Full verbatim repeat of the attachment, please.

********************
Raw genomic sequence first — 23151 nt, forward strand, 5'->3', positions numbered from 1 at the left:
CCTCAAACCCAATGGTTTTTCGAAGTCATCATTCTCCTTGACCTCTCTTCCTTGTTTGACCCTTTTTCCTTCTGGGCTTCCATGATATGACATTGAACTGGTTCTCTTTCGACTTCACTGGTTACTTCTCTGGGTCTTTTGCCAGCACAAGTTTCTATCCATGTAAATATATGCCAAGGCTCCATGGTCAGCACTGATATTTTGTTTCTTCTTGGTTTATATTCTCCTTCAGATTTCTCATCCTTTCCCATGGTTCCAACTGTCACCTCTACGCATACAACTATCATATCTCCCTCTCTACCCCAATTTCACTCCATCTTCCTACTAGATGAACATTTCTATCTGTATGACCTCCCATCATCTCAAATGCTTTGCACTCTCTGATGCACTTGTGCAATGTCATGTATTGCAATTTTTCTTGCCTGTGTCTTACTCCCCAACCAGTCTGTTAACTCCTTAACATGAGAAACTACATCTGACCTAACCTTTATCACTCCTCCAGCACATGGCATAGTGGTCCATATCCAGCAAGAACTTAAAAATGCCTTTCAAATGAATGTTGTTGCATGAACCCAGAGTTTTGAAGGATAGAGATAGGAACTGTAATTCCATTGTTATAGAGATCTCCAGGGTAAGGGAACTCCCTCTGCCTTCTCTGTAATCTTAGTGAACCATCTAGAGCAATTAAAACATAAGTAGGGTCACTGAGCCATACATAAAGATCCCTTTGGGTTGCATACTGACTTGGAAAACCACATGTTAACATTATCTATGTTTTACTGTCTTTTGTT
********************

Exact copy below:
Raw genomic sequence first — 23151 nt, forward strand, 5'->3', positions numbered from 1 at the left:
CCTCAAACCCAATGGTTTTTCGAAGTCATCATTCTCCTTGACCTCTCTTCCTTGTTTGACCCTTTTTCCTTCTGGGCTTCCATGATATGACATTGAACTGGTTCTCTTTCGACTTCACTGGTTACTTCTCTGGGTCTTTTGCCAGCACAAGTTTCTATCCATGTAAATATATGCCAAGGCTCCATGGTCAGCACTGATATTTTGTTTCTTCTTGGTTTATATTCTCCTTCAGATTTCTCATCCTTTCCCATGGTTCCAACTGTCACCTCTACGCATACAACTATCATATCTCCCTCTCTACCCCAATTTCACTCCATCTTCCTACTAGATGAACATTTCTATCTGTATGACCTCCCATCATCTCAAATGCTTTGCACTCTCTGATGCACTTGTGCAATGTCATGTATTGCAATTTTTCTTGCCTGTGTCTTACTCCCCAACCAGTCTGTTAACTCCTTAACATGAGAAACTACATCTGACCTAACCTTTATCACTCCTCCAGCACATGGCATAGTGGTCCATATCCAGCAAGAACTTAAAAATGCCTTTCAAATGAATGTTGTTGCATGAACCCAGAGTTTTGAAGGATAGAGATAGGAACTGTAATTCCATTGTTATAGAGATCTCCAGGGTAAGGGAACTCCCTCTGCCTTCTCTGTAATCTTAGTGAACCATCTAGAGCAATTAAAACATAAGTAGGGTCACTGAGCCATACATAAAGATCCCTTTGGGTTGCATACTGACTTGGAAAACCACATGTTAACATTATCTATGTTTTACTGTCTTTTGTT